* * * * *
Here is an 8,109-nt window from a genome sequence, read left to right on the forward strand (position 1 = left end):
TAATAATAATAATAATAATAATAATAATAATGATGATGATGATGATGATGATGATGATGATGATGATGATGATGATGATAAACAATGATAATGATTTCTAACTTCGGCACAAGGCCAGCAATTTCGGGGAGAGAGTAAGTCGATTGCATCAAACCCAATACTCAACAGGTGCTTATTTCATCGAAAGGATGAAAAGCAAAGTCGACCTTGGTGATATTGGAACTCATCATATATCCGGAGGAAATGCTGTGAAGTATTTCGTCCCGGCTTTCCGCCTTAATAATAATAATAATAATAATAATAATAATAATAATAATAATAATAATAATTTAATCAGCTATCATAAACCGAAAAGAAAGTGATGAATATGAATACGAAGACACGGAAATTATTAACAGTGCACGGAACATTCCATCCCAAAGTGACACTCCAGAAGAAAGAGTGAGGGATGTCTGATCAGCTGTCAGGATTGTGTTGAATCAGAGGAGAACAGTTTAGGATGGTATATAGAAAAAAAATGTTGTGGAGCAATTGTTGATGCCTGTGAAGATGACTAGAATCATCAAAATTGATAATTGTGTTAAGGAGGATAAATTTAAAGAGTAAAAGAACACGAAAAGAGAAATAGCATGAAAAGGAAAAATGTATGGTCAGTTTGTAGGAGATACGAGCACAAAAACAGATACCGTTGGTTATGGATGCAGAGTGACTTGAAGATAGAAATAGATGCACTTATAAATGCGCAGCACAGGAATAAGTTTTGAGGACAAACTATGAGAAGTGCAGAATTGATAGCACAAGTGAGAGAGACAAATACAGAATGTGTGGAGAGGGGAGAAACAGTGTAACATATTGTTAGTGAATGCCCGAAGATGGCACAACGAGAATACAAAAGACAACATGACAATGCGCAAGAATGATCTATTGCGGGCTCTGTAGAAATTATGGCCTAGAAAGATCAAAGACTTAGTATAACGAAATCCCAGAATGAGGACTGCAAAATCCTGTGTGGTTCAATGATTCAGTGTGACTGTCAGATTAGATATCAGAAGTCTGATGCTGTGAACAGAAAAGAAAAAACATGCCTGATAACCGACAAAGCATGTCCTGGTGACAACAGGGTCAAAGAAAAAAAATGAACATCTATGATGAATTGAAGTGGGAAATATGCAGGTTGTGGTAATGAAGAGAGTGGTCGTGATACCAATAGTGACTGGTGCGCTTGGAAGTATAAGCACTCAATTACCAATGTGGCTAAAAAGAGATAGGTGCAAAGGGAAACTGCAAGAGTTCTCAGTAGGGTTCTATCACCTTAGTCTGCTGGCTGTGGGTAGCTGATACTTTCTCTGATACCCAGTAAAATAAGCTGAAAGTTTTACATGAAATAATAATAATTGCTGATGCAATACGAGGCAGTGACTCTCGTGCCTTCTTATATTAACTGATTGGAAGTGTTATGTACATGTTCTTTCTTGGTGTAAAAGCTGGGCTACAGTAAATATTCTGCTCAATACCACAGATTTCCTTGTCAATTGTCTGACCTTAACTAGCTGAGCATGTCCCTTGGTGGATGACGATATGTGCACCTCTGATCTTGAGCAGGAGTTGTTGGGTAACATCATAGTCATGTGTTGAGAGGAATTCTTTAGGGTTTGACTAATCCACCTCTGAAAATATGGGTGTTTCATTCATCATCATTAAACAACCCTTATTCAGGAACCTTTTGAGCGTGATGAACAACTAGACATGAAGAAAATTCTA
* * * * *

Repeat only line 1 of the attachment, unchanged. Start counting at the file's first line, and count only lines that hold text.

Here is an 8,109-nt window from a genome sequence, read left to right on the forward strand (position 1 = left end):